Chapter 4 Paul Goodman: The City as Self

IT IS false that I write about many subjects," Paul Goodman contended. I have only one, the human beings I know in their man-made scene."1 His one literary theme, he wrote, was "Community."2 Many of his major works are community designs suggesting how human behavior can be radicalized, that is, how a true self can be expressed. He would transform ordinary behavior into civic conduct. He wanted to return the city to its inhabitants by making it libertarian, if not communally anarchistic. Hence, writing about the city was patriotic and Goodman took urban laurels for himself by proclaiming that he was a "regional poet of the Empire City" and by planning, with his brother, Percival, community arrangements for a new generation of Americans. Goodman remains our modern urban Hesiod.

While it would be tempting to make a great deal of his encomia about Nature, in his works it is usually nature. He presents the landscape of the "lordly Hudson" signified by trees and rivers that are inspiriting, sometimes incarnating a mythological deity, and certainly recreative, but these presentations are not as imaginatively suggestive as either his myths about the city or his interpretation of city life. For him, the city was wedded to the richness of human life.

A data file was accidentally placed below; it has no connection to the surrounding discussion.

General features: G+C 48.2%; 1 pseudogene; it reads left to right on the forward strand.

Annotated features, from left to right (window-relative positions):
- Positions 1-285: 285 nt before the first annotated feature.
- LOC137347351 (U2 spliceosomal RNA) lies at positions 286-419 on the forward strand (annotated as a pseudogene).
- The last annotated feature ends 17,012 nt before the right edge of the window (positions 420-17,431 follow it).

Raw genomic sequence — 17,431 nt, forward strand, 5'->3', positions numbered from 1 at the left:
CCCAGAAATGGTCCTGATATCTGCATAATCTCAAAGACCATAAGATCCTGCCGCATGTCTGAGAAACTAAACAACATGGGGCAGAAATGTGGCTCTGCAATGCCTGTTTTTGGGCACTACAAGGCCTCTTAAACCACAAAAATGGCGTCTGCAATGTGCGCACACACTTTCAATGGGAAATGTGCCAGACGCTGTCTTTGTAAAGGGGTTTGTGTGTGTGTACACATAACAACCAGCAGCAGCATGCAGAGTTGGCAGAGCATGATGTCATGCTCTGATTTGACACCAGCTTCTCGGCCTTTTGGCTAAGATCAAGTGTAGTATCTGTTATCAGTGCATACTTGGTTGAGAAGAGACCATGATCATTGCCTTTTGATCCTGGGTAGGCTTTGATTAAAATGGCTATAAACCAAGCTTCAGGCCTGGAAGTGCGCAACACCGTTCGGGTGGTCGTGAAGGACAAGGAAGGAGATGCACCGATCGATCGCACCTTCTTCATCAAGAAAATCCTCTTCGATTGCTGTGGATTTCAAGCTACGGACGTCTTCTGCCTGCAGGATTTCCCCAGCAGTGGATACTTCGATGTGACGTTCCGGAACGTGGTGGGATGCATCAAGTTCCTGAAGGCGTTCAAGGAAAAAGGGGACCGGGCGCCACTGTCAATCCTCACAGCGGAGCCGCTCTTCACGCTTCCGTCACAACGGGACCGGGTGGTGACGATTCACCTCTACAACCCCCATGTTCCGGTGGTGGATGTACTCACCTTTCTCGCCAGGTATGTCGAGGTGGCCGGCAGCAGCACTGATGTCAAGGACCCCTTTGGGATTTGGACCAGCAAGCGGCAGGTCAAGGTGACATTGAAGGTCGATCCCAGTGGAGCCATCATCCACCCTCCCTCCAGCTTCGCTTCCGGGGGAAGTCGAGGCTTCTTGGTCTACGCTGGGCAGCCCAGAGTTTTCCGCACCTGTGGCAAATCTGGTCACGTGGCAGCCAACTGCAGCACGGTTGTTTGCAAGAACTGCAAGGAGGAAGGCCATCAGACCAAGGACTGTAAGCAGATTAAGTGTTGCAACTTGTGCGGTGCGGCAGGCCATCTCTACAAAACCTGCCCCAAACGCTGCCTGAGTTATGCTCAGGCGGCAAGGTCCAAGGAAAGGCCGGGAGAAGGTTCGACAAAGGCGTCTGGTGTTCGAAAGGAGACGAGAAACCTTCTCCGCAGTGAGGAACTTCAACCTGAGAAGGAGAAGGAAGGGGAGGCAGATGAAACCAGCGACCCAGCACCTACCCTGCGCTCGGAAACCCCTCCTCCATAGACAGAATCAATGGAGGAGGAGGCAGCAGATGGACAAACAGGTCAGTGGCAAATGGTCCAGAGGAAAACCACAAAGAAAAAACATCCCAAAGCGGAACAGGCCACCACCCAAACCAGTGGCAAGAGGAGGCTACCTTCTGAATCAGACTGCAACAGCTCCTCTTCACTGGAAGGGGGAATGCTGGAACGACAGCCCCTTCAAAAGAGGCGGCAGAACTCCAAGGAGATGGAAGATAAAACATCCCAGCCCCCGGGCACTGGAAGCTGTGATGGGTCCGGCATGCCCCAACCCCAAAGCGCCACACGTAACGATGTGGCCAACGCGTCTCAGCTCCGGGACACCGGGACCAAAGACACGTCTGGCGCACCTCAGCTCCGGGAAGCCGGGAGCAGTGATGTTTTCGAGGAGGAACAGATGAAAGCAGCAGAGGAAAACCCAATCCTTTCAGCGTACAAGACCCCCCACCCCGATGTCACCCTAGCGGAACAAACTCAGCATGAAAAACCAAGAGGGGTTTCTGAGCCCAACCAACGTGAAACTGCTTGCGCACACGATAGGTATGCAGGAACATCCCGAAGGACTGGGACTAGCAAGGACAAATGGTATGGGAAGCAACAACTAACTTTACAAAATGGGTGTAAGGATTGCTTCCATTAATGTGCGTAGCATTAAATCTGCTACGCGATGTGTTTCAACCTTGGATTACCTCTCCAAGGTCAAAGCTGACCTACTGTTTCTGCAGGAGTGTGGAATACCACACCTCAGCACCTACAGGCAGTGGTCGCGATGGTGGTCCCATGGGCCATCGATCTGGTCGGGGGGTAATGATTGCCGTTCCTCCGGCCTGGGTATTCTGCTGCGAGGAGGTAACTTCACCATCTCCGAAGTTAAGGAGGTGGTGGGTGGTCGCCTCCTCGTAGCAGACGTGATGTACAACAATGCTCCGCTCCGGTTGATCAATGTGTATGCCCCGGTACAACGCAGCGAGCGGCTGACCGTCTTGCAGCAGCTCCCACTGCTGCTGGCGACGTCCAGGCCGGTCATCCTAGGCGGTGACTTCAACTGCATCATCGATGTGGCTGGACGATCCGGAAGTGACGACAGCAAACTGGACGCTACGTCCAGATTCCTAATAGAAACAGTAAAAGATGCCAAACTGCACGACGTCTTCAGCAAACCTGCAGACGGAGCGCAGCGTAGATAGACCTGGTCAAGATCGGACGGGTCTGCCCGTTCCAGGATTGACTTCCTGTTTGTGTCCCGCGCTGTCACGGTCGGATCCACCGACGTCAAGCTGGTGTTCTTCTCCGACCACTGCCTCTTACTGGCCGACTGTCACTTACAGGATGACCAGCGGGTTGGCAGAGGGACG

Goodman's urban writing, for all practical purposes, is most of his work. The city was what he knew, and by "city," I mean the totality of its relations, which indicates what human nature authentically is. He insisted upon restoring the urban context to seemingly ignored yet momentous occasions. He asked How do we come to recognize ourselves within and as the makers of the city? How do we rediscover what human nature is and the fabricated cities that we have taken for granted?

He summarized his task by speaking about it as a consequence of his urban education: "Born in New York City in 1911, I know the schools of this place and time and the streets of the Empire City and the wild rocks

-159-

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Makers of the City
Table of contents

Table of contents

  • Title Page iii
  • Contents v
  • Acknowledgments vii
  • Introduction 3
  • Chapter 1- Jacob A. Riis: The City As Christian Fraternity 10
  • Chapter 2- Lewis Mumford: The City as Man 64
  • Chapter 3- James T. Farrell: The City As Society 119
  • Chapter 4- Paul Goodman: The City as Self 159
  • Epilogue 207
  • Notes 211
  • Bibliographical Notes 231
  • Index 237
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